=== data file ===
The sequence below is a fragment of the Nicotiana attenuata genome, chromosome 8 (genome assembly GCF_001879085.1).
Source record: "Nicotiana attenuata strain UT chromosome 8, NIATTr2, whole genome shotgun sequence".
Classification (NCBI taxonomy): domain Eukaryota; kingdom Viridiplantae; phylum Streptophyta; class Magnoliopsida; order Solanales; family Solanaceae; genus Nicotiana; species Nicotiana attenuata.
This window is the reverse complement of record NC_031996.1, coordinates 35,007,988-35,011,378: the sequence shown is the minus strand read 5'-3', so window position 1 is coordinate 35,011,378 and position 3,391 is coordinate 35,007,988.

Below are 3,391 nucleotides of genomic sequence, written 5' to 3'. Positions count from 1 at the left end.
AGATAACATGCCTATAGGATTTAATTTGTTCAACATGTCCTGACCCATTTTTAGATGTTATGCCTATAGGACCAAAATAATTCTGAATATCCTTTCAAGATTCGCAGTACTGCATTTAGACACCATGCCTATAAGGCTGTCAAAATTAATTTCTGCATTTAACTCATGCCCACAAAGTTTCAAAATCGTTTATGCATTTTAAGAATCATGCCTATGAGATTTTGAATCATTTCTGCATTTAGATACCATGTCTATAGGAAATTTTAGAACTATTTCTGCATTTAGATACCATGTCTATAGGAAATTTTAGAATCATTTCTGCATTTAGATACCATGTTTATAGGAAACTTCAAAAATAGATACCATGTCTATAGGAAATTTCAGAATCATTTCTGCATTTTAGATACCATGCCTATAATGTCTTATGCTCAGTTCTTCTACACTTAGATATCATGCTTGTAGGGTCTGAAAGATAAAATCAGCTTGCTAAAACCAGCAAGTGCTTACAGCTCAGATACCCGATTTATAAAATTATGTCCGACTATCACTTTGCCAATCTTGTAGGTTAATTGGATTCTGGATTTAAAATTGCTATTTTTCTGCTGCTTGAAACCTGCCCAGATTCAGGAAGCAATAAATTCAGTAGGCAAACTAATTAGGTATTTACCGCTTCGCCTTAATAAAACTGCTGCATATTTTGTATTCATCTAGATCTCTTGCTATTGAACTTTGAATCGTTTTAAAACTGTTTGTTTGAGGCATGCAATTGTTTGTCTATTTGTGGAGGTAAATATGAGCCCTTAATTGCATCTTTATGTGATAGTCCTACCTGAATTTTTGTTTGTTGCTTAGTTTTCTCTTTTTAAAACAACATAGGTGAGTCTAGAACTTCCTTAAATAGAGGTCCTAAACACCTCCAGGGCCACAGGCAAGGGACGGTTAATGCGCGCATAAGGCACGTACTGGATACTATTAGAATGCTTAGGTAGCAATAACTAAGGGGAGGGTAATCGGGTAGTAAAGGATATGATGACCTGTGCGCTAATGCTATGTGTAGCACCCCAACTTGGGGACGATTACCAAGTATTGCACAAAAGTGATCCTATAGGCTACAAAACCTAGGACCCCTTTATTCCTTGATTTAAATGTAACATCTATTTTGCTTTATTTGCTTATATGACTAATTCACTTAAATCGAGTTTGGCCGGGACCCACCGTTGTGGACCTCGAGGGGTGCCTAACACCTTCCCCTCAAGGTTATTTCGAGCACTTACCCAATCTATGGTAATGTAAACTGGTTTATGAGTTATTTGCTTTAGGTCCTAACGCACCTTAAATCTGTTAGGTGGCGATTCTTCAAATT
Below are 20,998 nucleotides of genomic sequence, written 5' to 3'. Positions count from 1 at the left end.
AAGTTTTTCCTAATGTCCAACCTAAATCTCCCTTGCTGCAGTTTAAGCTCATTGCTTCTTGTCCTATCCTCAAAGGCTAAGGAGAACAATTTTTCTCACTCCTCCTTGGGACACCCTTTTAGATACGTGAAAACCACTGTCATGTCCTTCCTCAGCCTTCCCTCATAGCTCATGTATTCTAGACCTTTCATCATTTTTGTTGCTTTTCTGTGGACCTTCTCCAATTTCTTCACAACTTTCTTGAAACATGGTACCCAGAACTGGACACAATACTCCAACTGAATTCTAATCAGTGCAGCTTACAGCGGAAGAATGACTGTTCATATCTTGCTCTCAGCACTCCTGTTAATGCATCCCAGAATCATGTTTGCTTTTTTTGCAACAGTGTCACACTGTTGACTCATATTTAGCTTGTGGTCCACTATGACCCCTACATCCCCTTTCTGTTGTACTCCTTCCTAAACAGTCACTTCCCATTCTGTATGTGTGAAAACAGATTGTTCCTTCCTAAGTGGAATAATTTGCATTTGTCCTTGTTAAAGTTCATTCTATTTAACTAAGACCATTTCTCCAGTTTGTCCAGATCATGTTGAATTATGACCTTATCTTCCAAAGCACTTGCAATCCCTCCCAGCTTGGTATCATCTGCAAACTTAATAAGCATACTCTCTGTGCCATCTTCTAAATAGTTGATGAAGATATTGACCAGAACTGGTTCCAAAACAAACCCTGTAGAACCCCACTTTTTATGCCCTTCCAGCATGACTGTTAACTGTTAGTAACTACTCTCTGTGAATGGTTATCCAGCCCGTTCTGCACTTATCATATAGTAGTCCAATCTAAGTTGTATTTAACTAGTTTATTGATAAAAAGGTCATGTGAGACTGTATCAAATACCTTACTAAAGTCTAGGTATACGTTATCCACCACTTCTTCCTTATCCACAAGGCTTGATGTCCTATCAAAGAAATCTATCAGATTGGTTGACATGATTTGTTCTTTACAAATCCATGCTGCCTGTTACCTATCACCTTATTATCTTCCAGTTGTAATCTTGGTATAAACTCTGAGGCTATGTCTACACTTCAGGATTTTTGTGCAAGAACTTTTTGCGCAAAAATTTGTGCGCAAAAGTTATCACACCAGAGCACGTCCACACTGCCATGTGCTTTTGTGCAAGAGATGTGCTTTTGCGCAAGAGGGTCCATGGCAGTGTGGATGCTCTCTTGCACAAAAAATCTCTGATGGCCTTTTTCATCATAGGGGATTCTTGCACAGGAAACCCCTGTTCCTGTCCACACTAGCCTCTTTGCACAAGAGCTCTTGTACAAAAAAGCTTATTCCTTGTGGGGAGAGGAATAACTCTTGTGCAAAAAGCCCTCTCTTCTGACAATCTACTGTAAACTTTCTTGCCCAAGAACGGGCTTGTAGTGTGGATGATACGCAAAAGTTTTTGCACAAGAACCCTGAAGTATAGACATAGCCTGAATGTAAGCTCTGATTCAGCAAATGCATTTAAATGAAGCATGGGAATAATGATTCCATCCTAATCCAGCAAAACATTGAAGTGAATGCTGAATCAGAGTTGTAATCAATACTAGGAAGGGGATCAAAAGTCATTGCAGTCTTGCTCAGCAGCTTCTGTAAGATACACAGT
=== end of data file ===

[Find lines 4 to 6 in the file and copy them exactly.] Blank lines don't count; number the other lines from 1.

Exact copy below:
This window is the reverse complement of record NC_031996.1, coordinates 35,007,988-35,011,378: the sequence shown is the minus strand read 5'-3', so window position 1 is coordinate 35,011,378 and position 3,391 is coordinate 35,007,988.

Below are 3,391 nucleotides of genomic sequence, written 5' to 3'. Positions count from 1 at the left end.
AGATAACATGCCTATAGGATTTAATTTGTTCAACATGTCCTGACCCATTTTTAGATGTTATGCCTATAGGACCAAAATAATTCTGAATATCCTTTCAAGATTCGCAGTACTGCATTTAGACACCATGCCTATAAGGCTGTCAAAATTAATTTCTGCATTTAACTCATGCCCACAAAGTTTCAAAATCGTTTATGCATTTTAAGAATCATGCCTATGAGATTTTGAATCATTTCTGCATTTAGATACCATGTCTATAGGAAATTTTAGAACTATTTCTGCATTTAGATACCATGTCTATAGGAAATTTTAGAATCATTTCTGCATTTAGATACCATGTTTATAGGAAACTTCAAAAATAGATACCATGTCTATAGGAAATTTCAGAATCATTTCTGCATTTTAGATACCATGCCTATAATGTCTTATGCTCAGTTCTTCTACACTTAGATATCATGCTTGTAGGGTCTGAAAGATAAAATCAGCTTGCTAAAACCAGCAAGTGCTTACAGCTCAGATACCCGATTTATAAAATTATGTCCGACTATCACTTTGCCAATCTTGTAGGTTAATTGGATTCTGGATTTAAAATTGCTATTTTTCTGCTGCTTGAAACCTGCCCAGATTCAGGAAGCAATAAATTCAGTAGGCAAACTAATTAGGTATTTACCGCTTCGCCTTAATAAAACTGCTGCATATTTTGTATTCATCTAGATCTCTTGCTATTGAACTTTGAATCGTTTTAAAACTGTTTGTTTGAGGCATGCAATTGTTTGTCTATTTGTGGAGGTAAATATGAGCCCTTAATTGCATCTTTATGTGATAGTCCTACCTGAATTTTTGTTTGTTGCTTAGTTTTCTCTTTTTAAAACAACATAGGTGAGTCTAGAACTTCCTTAAATAGAGGTCCTAAACACCTCCAGGGCCACAGGCAAGGGACGGTTAATGCGCGCATAAGGCACGTACTGGATACTATTAGAATGCTTAGGTAGCAATAACTAAGGGGAGGGTAATCGGGTAGTAAAGGATATGATGACCTGTGCGCTAATGCTATGTGTAGCACCCCAACTTGGGGACGATTACCAAGTATTGCACAAAAGTGATCCTATAGGCTACAAAACCTAGGACCCCTTTATTCCTTGATTTAAATGTAACATCTATTTTGCTTTATTTGCTTATATGACTAATTCACTTAAATCGAGTTTGGCCGGGACCCACCGTTGTGGACCTCGAGGGGTGCCTAACACCTTCCCCTCAAGGTTATTTCGAGCACTTACCCAATCTATGGTAATGTAAACTGGTTTATGAGTTATTTGCTTTAGGTCCTAACGCACCTTAAATCTGTTAGGTGGCGATTCTTCAAATT